I attended a public lecture in London last night by Michael Sandel. He is an American political philosopher and a professor at Harvard University. He writes on the limits of the market in defining value and ethics (broadly speaking). In other words money can’t buy everything – maybe not even very much at all. And it certainly shouldn’t define everything.
His point, and a very perceptive one, is that we have morphed from a market economy to a market society. In effect this means nearly every decision, including ethical and moral ones, is squeezed through the grid of economics and incentivisation. He is somewhat bemused by this latter term as it has only been coined in the last few decades, but its advent points to a major and possibly cataclysmic shift in the Western world. We truly are serving Mammon and we seem utterly unashamed of it.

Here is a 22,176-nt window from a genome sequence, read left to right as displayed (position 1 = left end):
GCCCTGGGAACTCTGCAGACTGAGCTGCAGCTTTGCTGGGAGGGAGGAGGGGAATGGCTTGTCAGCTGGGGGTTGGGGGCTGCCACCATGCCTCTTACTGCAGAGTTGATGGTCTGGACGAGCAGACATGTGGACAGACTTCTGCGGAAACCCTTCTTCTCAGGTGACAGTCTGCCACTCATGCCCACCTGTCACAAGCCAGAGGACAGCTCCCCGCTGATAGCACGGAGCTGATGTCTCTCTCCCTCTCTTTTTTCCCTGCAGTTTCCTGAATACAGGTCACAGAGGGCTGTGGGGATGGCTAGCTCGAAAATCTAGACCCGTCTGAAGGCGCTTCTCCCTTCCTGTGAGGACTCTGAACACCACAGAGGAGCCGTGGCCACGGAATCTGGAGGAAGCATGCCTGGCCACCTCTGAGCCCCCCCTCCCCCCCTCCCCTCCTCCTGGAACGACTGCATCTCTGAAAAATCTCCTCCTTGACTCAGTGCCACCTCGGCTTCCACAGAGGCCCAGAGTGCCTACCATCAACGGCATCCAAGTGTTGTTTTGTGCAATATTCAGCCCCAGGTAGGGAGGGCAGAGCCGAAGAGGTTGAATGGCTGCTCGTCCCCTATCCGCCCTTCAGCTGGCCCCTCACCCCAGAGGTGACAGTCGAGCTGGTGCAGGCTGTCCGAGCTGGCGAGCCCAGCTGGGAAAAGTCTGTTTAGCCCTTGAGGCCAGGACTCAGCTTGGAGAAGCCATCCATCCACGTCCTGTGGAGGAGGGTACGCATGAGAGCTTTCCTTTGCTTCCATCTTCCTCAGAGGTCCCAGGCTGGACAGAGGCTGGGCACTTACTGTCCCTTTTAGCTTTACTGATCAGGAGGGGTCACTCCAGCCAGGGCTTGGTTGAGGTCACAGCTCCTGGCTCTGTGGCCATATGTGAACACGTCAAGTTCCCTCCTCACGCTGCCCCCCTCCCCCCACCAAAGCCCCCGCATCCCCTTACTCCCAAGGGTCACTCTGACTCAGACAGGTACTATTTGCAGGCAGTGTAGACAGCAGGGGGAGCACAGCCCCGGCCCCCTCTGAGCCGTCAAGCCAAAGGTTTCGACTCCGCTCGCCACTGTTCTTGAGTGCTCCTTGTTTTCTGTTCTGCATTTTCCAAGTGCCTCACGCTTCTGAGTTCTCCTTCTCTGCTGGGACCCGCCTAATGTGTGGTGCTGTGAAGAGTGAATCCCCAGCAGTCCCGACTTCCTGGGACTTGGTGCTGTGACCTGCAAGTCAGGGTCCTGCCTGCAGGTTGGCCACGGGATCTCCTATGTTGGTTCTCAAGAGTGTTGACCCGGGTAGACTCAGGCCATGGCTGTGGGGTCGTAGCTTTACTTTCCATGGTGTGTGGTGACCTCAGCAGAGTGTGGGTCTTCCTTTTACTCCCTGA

My last point wasn’t his – but it certainly is where his leads.
He gave numerous examples of the fact that money isn’t enough – and in fact never was meant to be and never will be. Paying people to do things that would once have been the domain of discipline and community responsibility, he believes, is not helpful or fruitful. Trying to find fiscal value in everything – as though money is the answer – degrades ethics, and erodes morality. it is positively corrosive.
He is worth reading, and his read on the Western world makes me suspect he is a secular prophet – but probably a little like John the Baptist – voice crying in the wilderness.